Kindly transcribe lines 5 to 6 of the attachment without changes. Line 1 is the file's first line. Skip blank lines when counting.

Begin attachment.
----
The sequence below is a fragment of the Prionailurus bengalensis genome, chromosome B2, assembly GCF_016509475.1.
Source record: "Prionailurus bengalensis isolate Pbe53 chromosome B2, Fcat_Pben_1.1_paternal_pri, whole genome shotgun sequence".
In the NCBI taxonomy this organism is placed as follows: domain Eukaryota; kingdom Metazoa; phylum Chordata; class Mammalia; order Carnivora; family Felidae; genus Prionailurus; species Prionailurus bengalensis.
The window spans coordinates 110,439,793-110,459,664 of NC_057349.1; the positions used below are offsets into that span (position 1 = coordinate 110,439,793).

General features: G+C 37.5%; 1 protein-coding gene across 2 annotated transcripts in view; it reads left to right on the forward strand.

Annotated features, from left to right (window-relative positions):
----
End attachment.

General features: G+C 37.5%; 1 protein-coding gene across 2 annotated transcripts in view; it reads left to right on the forward strand.

Annotated features, from left to right (window-relative positions):